A Serological Diagnosis of Celiac Disease: A Pilot Study Toward Changing Local Practice Open Access
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- Degree grantor
University of Alberta
- Author or creator
- Supervisor and department
Turner, Justine (Paediatrics)
Persad, Rabin (Paediatrics)
- Examining committee member and department
Bamforth, Fiona (Medical Genetics)
Huynh, Hien (Paediatrics)
Rempel, Gwen (Nursing)
Persad, Sujata (Paediatrics)
- Date accepted
- Graduation date
Master of Science
- Degree level
Introduction: Celiac disease (CD) is the most common autoimmune disorder of the gastrointestinal tract. In 2012, the European Society for Pediatric Gastroenterology, Hepatology and Nutrition changed their guidelines for CD diagnosis to include a serological diagnosis for certain patients instead of an endoscopy followed by biopsy. The purpose of this study is: (1) to apply a modified serological protocol in a prospective manner, (2) to evaluate the use of non-invasive monitoring of mucosal damage and (3) conduct qualitative interviews to determine if diagnostic strategy affects outcome, on a gluten free diet (GFD).
Methods: Pediatric patients were given the option of a serological diagnosis if their anti-tissue transglutaminase (aTTG) level was ≥200 U/mL. Those that had an aTTG <200 U/mL were diagnosed by biopsy. In both groups, intestinal permeability and inflammation were assessed using standard non-invasive measurements of sugar probes in urine and fecal calprotectin. Parental phone interviews were also conducted in a subset of each diagnostic group.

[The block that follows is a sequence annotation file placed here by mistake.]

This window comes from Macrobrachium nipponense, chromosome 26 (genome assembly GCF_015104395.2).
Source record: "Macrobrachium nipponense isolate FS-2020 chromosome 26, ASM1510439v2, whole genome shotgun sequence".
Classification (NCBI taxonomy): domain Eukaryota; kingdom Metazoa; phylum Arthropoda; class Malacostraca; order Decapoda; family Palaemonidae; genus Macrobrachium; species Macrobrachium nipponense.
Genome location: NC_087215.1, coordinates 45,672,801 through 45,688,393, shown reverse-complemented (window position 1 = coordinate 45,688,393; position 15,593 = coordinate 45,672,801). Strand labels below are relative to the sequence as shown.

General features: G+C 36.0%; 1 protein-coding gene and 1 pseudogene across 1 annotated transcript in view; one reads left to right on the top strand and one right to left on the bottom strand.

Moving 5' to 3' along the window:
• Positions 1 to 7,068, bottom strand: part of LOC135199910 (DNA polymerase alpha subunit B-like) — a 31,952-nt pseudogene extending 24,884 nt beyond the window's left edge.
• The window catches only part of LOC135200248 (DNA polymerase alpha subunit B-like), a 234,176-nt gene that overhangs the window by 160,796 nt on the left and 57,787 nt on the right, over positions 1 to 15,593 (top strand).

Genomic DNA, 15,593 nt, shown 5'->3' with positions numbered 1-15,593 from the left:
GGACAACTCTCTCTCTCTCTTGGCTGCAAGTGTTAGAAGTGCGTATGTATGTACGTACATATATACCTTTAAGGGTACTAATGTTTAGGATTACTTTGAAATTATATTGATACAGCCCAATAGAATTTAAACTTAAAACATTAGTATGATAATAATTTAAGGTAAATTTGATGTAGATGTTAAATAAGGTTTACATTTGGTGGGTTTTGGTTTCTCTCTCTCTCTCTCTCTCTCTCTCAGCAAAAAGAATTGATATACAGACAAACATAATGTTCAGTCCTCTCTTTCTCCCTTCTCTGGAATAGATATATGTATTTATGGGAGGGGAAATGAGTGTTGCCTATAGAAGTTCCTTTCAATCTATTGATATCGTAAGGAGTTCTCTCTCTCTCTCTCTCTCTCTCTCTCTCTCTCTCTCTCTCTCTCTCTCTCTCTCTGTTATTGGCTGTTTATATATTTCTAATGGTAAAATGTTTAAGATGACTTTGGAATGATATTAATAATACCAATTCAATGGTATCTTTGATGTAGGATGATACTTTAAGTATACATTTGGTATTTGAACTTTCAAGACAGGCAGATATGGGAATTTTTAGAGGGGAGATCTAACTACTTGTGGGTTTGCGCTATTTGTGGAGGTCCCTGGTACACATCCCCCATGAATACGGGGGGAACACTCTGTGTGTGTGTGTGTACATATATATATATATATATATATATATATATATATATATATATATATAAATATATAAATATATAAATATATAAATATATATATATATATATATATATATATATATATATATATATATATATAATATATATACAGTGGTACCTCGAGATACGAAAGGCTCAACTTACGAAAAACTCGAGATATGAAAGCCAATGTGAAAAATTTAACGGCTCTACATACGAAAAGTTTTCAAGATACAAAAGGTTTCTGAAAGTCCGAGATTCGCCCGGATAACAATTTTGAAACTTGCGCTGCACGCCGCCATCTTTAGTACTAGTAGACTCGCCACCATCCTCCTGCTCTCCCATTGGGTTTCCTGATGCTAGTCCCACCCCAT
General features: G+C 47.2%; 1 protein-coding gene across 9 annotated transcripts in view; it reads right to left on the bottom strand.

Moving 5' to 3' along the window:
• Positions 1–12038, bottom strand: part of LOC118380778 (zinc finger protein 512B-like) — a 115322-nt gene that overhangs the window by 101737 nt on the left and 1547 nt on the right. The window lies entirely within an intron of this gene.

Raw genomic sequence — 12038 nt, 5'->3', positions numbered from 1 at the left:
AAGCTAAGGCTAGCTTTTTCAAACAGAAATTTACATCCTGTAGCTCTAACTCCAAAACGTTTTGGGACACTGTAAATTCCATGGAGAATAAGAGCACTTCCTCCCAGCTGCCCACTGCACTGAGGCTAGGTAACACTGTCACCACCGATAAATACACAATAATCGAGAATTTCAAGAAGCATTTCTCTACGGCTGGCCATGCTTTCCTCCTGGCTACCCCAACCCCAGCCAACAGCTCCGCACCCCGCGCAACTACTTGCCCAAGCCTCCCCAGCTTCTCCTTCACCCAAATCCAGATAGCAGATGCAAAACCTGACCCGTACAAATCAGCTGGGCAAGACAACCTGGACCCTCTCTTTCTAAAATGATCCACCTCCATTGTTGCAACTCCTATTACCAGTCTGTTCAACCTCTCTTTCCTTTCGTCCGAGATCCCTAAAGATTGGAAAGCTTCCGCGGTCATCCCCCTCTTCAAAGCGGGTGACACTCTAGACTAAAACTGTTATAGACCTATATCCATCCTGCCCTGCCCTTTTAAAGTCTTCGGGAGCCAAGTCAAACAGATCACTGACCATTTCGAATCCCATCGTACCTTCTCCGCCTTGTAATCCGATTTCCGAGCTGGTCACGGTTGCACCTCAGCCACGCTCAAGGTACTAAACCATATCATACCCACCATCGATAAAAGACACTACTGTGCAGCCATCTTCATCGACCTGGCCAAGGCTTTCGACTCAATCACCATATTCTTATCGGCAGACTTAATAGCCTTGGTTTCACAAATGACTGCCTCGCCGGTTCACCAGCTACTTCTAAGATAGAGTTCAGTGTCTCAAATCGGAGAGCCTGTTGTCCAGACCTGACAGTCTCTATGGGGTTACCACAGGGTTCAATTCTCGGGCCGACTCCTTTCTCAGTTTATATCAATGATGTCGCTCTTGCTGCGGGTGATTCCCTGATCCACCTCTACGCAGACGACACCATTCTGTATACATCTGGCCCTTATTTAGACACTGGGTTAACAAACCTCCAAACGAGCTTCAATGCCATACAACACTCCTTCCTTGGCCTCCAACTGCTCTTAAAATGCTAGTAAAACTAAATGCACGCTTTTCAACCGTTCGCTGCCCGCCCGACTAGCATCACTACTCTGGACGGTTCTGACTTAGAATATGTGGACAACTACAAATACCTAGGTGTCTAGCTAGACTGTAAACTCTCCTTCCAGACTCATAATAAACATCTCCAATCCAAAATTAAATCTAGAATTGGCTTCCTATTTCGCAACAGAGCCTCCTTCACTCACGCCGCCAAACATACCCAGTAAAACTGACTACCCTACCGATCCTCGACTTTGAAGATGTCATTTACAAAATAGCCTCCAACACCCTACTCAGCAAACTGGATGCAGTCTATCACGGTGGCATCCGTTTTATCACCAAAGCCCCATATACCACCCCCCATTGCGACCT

Conclusions: Our enrollment rate and parent response in interviews demonstrate that, in our local center, parents and patients welcome a non-invasive diagnostic strategy. There were no adverse affects in regards to symptom improvement or adherence to the GFD in those diagnosed by serology. After 12 months of treatment on a gluten-free diet, all CD patients showed recovery in intestinal permeability and inflammation through non-invasive measurements.
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